Some thoughts on  Progressive Polyamory: Considering Issues of Diversity . (Funny how, even though it’s only been a few days since the passion of research overcame me in regards to polyamory and race, it’s faded just as quickly, and this post feels old and late. I am, however, still reading Is Marriage for White People? and find that there are entirely different things going on there than covered in the specific realm of polyamory.)

First off, Noël had a completely different approach to analyzing issues of diversity in polyamory than I did. I’m not just talking about the fact that she pulled out the books whereas I simply sat down and freewrote – I mean that we came in at completely different angles entirely. Here are my thoughts on her piece.

Noël asks a lot of questions which she does not answer. This bothers me, not because I was always told not to do that in high school (I’m a fan of breaking rules on writing here and there), but because I really, honestly do wonder if she has any answers to the suggestive questions she asks, or at least a way of attempting to answer them. Her argument is basically that, as middle class, white, educated, able-bodied Americans, authors of the few polyamorous texts that exist often use language and make assertions that can be exclusive to others that do not fit their demographic.

Well, firstly, many, many authors are guilty of that. That doesn’t make it right, but I feel the need to point that out, as it is not some isolated evil of polyamorous authors. (Perhaps I’m being defensive, but I guess my concern is that someone will inevitably point the issue out as a negative quality of polyamory when really, it’s a negative quality in society as a whole.) Secondly, and this may be due to my own white, middle-class, educated, able-bodied and American-tinted perspective, but the examples she cites seem a bit weak. She critiques the use of words like “tribe” and “jungle,” and the insinuations that polyamory is based on “non-Western” traditions, and asks, “how might a diversity of readers respond” to these things? Well, I don’t know, Noël. . . perhaps we should get a diversity of readers, sit them down with these books, and find out, eh?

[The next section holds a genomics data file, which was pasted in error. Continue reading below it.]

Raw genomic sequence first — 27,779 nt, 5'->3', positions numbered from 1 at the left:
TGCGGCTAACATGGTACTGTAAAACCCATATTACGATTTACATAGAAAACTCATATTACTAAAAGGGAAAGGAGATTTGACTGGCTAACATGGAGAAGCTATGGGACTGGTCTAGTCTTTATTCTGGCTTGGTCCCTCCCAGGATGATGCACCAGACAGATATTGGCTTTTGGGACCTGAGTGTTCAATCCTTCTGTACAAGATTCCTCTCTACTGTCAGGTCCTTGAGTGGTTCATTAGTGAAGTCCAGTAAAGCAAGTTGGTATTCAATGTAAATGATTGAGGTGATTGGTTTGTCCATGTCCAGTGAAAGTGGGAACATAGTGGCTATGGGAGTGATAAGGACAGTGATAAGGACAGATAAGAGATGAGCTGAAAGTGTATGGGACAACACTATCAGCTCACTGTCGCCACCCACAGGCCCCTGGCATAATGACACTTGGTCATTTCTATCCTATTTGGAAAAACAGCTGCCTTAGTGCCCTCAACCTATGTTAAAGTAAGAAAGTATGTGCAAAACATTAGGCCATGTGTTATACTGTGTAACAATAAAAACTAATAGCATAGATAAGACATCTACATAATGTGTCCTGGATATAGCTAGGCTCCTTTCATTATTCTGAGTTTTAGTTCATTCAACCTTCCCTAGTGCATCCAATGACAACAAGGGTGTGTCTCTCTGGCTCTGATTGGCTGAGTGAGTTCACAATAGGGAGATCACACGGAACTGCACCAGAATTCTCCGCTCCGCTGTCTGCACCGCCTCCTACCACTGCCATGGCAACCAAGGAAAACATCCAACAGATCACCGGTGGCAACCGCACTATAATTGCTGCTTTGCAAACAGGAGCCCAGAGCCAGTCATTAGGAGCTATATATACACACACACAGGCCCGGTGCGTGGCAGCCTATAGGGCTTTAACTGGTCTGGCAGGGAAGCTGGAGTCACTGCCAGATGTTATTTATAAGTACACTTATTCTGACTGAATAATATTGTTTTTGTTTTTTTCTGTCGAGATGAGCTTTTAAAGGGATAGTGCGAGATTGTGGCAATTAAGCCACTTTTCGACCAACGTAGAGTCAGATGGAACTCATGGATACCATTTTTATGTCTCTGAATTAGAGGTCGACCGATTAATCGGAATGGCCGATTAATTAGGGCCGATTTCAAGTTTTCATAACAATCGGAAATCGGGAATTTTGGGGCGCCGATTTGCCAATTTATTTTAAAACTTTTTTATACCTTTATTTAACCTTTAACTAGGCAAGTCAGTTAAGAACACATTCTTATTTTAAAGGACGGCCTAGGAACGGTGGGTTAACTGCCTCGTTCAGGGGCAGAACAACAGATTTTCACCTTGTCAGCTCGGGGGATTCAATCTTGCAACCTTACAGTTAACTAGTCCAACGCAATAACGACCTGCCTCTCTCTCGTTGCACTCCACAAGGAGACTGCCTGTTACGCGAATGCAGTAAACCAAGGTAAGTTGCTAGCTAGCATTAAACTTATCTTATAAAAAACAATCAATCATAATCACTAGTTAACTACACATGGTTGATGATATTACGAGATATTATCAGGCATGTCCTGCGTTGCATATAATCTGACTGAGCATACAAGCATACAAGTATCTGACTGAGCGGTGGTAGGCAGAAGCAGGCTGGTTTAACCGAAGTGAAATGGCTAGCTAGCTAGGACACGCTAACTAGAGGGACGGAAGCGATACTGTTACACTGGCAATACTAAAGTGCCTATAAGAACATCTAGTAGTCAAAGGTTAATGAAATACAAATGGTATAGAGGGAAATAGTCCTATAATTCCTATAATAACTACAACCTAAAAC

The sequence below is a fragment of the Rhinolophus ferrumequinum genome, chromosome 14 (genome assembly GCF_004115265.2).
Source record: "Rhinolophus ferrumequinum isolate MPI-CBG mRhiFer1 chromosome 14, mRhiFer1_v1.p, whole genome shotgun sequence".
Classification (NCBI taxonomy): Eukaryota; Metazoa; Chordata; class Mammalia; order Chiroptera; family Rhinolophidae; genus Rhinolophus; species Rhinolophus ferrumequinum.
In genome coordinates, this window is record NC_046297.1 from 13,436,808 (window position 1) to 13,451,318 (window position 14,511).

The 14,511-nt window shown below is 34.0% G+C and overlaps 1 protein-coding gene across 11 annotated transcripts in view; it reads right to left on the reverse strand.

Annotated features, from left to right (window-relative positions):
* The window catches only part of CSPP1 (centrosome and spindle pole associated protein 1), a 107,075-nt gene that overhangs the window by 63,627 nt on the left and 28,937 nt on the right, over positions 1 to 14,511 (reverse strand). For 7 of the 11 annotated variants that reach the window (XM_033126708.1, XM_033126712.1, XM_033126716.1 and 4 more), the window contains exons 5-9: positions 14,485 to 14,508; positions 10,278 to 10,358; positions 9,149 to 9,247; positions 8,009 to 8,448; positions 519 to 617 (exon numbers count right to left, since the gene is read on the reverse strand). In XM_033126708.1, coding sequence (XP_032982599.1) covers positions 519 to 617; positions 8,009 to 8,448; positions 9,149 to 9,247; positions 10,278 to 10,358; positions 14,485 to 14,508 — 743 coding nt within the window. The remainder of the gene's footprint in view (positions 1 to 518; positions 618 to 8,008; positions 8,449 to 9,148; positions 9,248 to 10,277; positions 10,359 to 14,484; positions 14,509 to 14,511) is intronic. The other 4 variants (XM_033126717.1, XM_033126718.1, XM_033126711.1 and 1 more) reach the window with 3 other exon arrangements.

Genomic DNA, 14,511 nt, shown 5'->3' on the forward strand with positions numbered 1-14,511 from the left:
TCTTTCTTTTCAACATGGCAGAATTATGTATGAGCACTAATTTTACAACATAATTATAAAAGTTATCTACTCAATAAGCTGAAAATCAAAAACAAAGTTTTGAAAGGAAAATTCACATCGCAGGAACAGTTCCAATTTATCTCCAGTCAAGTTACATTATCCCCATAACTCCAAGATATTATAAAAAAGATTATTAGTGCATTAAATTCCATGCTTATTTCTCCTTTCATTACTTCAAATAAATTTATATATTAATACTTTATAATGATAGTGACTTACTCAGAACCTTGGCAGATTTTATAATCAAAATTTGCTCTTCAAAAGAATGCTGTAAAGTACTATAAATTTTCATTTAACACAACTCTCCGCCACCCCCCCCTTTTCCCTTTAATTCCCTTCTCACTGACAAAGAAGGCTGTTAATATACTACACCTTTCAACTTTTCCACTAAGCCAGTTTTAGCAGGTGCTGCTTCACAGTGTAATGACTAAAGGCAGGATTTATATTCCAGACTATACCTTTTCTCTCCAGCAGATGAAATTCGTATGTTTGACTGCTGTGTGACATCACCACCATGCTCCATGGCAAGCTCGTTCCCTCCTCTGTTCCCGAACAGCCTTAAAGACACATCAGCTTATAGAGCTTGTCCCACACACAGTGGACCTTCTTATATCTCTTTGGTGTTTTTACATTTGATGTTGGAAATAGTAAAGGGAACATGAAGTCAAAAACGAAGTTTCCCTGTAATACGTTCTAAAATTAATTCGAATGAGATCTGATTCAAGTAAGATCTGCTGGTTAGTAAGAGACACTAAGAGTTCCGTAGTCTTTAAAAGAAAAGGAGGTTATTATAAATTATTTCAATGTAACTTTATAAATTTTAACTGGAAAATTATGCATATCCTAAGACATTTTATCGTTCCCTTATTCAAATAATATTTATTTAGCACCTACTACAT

Noël genuinely wants polyamory to be more inclusive; so much so, that it becomes an American norm. Homegirl did her homework, and found a piece by Lisa Duggan entitled “Holy Matrimony!” in which Duggan suggests moving from our marriage-based community plan (each household has a married couple = family = benefits) to a more “‘flexible menu of options’ that redistributes the ‘1,049 automatic federal and additional state protections’ to all persons, not just those who are heterosexually married.” Basically, let adults decide for themselves who and how many people they want to share their familial benefits with, and which benefits to share, whether those people are lovers, best friends, actual blood relatives, etc.

Apparently, in other countries, health care and other benefits are not extended to who you are married to, but who you live with. It’s all about the household: who shares a roof with you and is your “family”? If you’re willing to live with the person, you must like them enough to at least consider sharing benefits with them, right? I thought that was an interesting tidbit, and it’s stuck with me. I can’t help but think about how non-traditional families now outnumber traditional families, and according to Is Marriage For White People?, marriage is surprisingly uncommon in Sweden, where parents generally live together to raise their children, but aren’t “married.”

Interesting. A late review (my apologies), but interesting nonetheless.